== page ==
When interviewed, Mangaleshwari Shankar who possibly led the popularity ratings among the females in the Batticaloa district of the Eastern Province who were nominated to contested the 2020 Parliamentary Election said with a shudder that as a woman it is not easy to survive in the present political scenario and if she had known an inkling of what she would have to endure she wouldn’t have contested.

“It was terrible” she said and added that even months after the election was over she was being harassed on social media.

A lawyer by profession Mangalaeshwari better known as Mangala Shankar is a human rights activist, a former Legal Manager at Transparency International Sri Lanka. She also worked for the Centre for Human Rights Development (CHRD) and at present is a visiting lecturer at the Open University of Sri Lanka. She also worked extensively with women’s organisations in the district and took a lead to seek redress whenever they faced an issue.

It was this background that prompted Mangala to take up politics and be a role model to the women in Batticaloa. She made her intention known to the Tamil National Alliance (TNA) but she was overlooked but a few days before nominations closed she was invited by all the main parties contesting the election including the TNA to contest. Having being turned down by the TNA once she opted to accept the invitation of the Tamil Makkal Viduthalai Pulikal (TMVP) even though it was not the most popular party.

It was after that, that she was singled out to be humiliated, ridiculed and tarnished on social media, web pages and misquoted on mainstream media. The perpetrators may have been from other parties and even her own as Mangala’s popularity among women in the district as a human rights activist and the call by women’s organisations in the Batticaloa District where almost 53% of the population are females, to vote for women made her a top contender for a seat in Parliament.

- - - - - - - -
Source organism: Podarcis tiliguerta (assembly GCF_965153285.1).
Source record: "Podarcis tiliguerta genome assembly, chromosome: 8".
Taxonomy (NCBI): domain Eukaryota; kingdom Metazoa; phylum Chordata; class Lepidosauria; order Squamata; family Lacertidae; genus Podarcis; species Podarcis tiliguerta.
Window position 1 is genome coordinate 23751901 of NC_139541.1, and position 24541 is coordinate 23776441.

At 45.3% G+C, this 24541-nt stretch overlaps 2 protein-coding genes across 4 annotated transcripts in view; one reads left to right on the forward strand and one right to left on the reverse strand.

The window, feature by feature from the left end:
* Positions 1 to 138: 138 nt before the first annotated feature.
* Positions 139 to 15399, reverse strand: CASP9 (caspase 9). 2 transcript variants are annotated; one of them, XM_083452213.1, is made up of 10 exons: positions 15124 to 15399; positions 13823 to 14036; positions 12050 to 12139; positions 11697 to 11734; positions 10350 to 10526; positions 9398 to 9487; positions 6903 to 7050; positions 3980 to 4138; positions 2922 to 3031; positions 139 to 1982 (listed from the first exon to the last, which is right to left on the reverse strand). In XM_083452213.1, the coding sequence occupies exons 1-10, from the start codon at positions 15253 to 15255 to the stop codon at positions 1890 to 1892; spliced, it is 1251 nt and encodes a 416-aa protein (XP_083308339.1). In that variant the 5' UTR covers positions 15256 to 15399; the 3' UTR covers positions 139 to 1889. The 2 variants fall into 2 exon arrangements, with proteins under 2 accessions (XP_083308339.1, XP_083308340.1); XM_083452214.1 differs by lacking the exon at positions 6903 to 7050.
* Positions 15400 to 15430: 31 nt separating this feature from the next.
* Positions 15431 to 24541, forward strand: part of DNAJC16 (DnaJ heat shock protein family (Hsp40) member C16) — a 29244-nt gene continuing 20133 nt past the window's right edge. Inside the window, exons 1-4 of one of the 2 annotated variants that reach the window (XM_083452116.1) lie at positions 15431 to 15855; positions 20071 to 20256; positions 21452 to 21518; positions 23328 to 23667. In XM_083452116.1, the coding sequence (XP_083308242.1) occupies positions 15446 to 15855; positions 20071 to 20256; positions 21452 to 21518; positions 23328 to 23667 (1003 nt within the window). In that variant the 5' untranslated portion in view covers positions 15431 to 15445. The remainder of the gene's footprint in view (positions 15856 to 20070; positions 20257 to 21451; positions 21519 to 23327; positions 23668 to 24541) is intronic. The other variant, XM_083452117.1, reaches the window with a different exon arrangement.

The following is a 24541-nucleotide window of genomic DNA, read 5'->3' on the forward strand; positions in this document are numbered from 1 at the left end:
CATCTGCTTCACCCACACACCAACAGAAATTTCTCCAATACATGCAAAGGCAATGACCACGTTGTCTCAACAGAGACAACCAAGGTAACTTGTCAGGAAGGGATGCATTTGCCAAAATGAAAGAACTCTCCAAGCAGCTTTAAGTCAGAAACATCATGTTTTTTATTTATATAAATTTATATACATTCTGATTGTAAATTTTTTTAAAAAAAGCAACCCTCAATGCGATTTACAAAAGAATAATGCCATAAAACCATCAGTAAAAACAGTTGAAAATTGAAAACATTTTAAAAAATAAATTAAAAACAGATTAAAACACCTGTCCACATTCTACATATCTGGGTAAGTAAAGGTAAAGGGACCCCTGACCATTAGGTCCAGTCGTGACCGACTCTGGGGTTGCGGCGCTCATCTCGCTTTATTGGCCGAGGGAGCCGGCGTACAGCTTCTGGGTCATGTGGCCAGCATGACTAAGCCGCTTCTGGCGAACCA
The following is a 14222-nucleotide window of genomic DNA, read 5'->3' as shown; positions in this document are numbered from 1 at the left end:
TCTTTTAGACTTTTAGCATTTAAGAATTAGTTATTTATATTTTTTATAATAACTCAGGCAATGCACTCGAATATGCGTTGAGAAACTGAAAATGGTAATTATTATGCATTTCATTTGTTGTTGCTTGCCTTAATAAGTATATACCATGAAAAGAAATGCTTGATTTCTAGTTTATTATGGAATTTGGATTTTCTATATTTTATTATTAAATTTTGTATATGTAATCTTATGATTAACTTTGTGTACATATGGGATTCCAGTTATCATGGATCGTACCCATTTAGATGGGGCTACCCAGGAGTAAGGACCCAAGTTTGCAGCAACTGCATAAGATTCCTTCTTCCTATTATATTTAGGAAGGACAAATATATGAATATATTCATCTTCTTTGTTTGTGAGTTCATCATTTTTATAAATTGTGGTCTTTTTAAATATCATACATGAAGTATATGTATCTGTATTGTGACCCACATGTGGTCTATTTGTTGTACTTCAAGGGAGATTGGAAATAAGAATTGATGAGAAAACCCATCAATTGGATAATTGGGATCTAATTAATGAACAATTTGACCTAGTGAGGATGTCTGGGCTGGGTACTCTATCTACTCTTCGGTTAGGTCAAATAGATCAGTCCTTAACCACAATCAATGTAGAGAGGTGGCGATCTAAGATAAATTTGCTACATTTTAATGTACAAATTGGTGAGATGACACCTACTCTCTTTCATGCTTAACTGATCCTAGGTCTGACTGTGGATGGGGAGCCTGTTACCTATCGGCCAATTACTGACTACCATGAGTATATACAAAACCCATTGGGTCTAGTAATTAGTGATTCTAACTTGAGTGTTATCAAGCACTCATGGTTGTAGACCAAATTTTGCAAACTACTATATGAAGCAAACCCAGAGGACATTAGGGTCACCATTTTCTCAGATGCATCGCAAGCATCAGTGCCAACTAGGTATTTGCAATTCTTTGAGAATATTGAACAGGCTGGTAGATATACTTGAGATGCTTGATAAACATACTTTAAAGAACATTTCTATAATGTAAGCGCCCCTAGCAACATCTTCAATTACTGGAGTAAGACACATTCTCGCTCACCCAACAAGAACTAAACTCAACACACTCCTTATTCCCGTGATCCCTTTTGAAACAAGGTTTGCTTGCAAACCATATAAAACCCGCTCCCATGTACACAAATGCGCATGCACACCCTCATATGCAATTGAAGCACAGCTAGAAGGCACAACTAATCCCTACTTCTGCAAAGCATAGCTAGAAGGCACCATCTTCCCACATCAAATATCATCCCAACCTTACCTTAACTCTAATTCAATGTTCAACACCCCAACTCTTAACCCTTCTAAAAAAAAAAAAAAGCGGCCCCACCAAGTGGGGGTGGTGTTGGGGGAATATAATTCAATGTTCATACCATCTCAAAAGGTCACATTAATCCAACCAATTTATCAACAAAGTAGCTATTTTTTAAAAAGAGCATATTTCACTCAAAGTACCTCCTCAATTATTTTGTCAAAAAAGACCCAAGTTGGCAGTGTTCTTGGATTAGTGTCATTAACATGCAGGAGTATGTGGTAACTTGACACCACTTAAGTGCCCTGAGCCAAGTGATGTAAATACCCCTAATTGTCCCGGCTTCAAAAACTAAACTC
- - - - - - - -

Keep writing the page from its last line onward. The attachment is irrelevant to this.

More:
“In early July a fake Facebook page in my name was created by someone and initially it duplicated the posts on my actual Facebook page but later on posts appeared slandering other candidates. “Everyone thought it was me and I complained to the Police, the Elections Commission, the Centre for Monitoring Election Violence (CMEV) and subsequently to Face book”, she said. The page was removed by Facebook in the first week of September but the damage was done. She also said that there were hundreds of other

social media accounts that posted insulting, humiliating and abusive posts in Tamil.

In Batticaloa, Mangala was not the only female candidate to be harassed. Senior Lecturer at the Eastern University Dr. Chandra Mahendran said that she was deterred from contesting from the very start.

She had to overcome many obstacles even before she was able to sign the nomination papers. She added that she was compelled to use up a considerable amount of her savings on her campaign.

An official who held a top post at the Election Commission of Sri Lanka (ECSL) said that when a candidate complains of being harassed on social media, the ECSL would request the social media platform to remove the post and suspend the account of the perpetrator and simultaneously refer the complaint to the police division established at the ECSL for further investigation and action.